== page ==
Home Buyer Tax Credit Extended and Expanded

President Obama signed the bill extending and expanding the home buyer tax credit.  The credit was part of a bill that included more aid for jobless workers and broadened tax breaks for businesses. The measure passed the House by a vote of 403 to 12, one day after it was unanimously approved by the Senate.

HOME BUYER CREDIT EXTENDED

The bill also extends the $8,000 tax credit for first-time home buyers until April 30, 2010.  The credit was previously set to expire on November 30, 2009.  The new law expands the credit to cover more affluent buyers. The bill will raise the adjusted gross income cap to $125,000 for single filers and $225,000 for joint filers. The amount of the credit currently begins to phase out for taxpayers whose adjusted gross income is more than $75,000, or $150,000 for joint filers.

HOME BUYER CREDIT EXPANDED

The new bill also creates a new $6,500 credit for repeat buyers who have been in their current home for at least five years.

The credit will be available only for the purchase of principal residences priced at $800,000 or less.

The credit does not have to be repaid as long as you stay in the house is your principal residence for three years after the purchase date. However, this would not apply in the case of a member of the Armed Forces, military intelligence or Foreign Service who is on extended duty. In addition, members of the military who have been deployed overseas for 90 days or more in 2008 or 2009 would have until April 30, 2011, to claim the home buyer tax credit.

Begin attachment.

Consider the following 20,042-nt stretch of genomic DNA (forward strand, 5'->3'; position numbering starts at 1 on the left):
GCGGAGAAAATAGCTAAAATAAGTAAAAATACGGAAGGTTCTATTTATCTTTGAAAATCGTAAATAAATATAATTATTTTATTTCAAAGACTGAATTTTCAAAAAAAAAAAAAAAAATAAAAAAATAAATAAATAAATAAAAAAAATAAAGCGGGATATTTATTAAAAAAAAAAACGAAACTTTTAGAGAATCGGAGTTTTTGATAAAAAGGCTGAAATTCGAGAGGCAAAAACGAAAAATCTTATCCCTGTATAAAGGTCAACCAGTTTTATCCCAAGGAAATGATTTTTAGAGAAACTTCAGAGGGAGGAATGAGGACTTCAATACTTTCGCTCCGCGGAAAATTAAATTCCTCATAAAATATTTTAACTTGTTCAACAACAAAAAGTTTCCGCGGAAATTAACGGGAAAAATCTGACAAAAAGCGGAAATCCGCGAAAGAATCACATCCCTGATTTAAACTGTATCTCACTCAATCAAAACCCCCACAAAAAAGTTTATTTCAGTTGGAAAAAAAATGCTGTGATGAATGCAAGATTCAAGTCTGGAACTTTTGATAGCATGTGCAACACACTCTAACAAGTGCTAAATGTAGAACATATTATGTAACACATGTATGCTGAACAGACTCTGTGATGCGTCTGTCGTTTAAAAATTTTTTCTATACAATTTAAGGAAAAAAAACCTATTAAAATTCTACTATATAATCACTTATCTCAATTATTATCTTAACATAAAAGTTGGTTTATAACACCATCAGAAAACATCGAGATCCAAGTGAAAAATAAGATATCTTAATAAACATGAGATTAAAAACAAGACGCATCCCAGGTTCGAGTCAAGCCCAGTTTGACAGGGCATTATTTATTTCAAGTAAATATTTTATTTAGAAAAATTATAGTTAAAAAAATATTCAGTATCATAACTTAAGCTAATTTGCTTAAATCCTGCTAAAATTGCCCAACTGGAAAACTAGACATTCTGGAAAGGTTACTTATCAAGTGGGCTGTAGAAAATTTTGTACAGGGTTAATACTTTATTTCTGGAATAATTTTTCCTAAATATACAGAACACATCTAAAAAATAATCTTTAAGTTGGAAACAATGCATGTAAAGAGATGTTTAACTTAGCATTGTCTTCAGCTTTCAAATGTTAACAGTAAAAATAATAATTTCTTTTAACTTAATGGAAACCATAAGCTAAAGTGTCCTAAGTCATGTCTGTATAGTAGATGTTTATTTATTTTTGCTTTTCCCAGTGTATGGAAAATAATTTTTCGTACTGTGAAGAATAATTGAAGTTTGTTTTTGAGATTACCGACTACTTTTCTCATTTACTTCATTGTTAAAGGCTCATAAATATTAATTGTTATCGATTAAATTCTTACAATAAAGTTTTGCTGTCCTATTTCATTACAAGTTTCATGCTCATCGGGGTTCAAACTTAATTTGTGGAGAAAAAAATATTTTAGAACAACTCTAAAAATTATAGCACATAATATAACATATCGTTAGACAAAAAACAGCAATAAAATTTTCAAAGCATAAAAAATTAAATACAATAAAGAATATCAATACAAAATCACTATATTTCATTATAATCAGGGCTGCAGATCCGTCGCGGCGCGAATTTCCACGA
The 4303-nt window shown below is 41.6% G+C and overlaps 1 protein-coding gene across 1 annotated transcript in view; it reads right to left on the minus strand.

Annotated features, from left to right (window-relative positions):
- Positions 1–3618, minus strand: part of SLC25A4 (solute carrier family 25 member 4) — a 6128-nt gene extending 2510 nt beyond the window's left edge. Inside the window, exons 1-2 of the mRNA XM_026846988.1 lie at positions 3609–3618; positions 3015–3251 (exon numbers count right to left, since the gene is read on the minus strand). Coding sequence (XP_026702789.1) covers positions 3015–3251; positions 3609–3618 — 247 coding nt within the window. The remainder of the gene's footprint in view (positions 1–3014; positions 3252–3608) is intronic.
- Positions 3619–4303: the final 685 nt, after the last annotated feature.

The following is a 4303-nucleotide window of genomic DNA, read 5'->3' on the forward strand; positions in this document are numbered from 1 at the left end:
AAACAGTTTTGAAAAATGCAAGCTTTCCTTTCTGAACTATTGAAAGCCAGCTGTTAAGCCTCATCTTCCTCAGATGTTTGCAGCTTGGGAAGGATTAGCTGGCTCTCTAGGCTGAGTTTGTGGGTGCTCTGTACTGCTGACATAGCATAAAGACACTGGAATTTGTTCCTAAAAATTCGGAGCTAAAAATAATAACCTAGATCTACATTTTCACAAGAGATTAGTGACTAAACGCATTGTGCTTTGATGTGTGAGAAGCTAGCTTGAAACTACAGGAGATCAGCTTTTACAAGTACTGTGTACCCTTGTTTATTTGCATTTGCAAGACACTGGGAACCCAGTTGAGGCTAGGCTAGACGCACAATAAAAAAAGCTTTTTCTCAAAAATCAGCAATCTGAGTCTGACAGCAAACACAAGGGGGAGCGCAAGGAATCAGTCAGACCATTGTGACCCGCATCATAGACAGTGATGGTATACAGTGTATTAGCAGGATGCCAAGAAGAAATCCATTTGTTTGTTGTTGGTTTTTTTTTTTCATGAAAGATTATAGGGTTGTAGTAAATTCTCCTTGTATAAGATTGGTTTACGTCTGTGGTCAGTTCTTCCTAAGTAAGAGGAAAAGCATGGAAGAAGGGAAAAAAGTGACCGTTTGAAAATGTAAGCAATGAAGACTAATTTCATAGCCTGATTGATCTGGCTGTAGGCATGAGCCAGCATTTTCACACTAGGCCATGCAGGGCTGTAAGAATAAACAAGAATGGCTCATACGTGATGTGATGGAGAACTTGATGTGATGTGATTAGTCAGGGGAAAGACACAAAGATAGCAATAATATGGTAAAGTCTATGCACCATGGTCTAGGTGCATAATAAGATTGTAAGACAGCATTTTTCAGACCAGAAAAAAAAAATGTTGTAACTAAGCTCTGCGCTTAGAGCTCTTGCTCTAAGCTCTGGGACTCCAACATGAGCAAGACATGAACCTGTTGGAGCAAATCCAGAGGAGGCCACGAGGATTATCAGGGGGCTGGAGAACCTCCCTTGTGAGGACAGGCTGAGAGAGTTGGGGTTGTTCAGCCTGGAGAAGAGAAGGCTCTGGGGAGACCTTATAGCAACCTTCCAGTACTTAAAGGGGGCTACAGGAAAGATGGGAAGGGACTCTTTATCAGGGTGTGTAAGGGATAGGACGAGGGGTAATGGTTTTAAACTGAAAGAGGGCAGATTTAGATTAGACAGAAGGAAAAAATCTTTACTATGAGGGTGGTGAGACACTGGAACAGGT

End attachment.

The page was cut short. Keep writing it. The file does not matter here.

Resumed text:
INTEREST RATES FALL BELOW 5%

The Mortgage Bankers Association said rates on 30-year fixed-rate mortgages fell below 5% for the first time in four weeks.  The 5% level is something of a psychological tipping point, typically sparking home loan refinancing activity.

The MBA said its seasonally adjusted index of mortgage applications, which includes both purchase and refinance loans, for the week to Oct. 30 increased 8.2% to 608.3.  Low mortgage rates, high affordability and the federal government’s $8,000 tax credit for first-time home buyers – part of the stimulus bill – have helped pave the way for stabilization.

The National Association of Realtors said pending sales of previously owned U.S. homes unexpectedly rose in September to their highest level in nearly three years ahead of the Nov. 30 expiration of the tax credit.